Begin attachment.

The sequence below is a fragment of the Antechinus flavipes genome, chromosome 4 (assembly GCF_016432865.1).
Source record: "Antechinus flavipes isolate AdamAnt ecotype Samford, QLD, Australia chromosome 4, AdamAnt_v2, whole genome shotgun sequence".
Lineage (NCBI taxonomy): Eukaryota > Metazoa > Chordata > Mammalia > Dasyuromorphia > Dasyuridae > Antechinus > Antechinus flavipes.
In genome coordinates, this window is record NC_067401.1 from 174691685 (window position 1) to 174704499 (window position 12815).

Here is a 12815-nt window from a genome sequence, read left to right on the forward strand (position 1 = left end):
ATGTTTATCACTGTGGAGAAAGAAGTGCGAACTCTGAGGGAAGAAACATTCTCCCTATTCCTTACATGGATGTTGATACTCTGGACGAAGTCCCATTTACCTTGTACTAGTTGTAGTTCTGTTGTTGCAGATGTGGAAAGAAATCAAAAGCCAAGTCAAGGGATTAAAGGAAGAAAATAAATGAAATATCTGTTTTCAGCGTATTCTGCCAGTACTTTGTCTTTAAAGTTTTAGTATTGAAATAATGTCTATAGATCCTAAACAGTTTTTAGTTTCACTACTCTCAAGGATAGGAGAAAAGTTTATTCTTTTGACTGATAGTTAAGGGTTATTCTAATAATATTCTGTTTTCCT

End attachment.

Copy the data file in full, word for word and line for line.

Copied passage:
The sequence below is a fragment of the Antechinus flavipes genome, chromosome 4 (assembly GCF_016432865.1).
Source record: "Antechinus flavipes isolate AdamAnt ecotype Samford, QLD, Australia chromosome 4, AdamAnt_v2, whole genome shotgun sequence".
Lineage (NCBI taxonomy): Eukaryota > Metazoa > Chordata > Mammalia > Dasyuromorphia > Dasyuridae > Antechinus > Antechinus flavipes.
In genome coordinates, this window is record NC_067401.1 from 174691685 (window position 1) to 174704499 (window position 12815).

Here is a 12815-nt window from a genome sequence, read left to right on the forward strand (position 1 = left end):
ATGTTTATCACTGTGGAGAAAGAAGTGCGAACTCTGAGGGAAGAAACATTCTCCCTATTCCTTACATGGATGTTGATACTCTGGACGAAGTCCCATTTACCTTGTACTAGTTGTAGTTCTGTTGTTGCAGATGTGGAAAGAAATCAAAAGCCAAGTCAAGGGATTAAAGGAAGAAAATAAATGAAATATCTGTTTTCAGCGTATTCTGCCAGTACTTTGTCTTTAAAGTTTTAGTATTGAAATAATGTCTATAGATCCTAAACAGTTTTTAGTTTCACTACTCTCAAGGATAGGAGAAAAGTTTATTCTTTTGACTGATAGTTAAGGGTTATTCTAATAATATTCTGTTTTCCT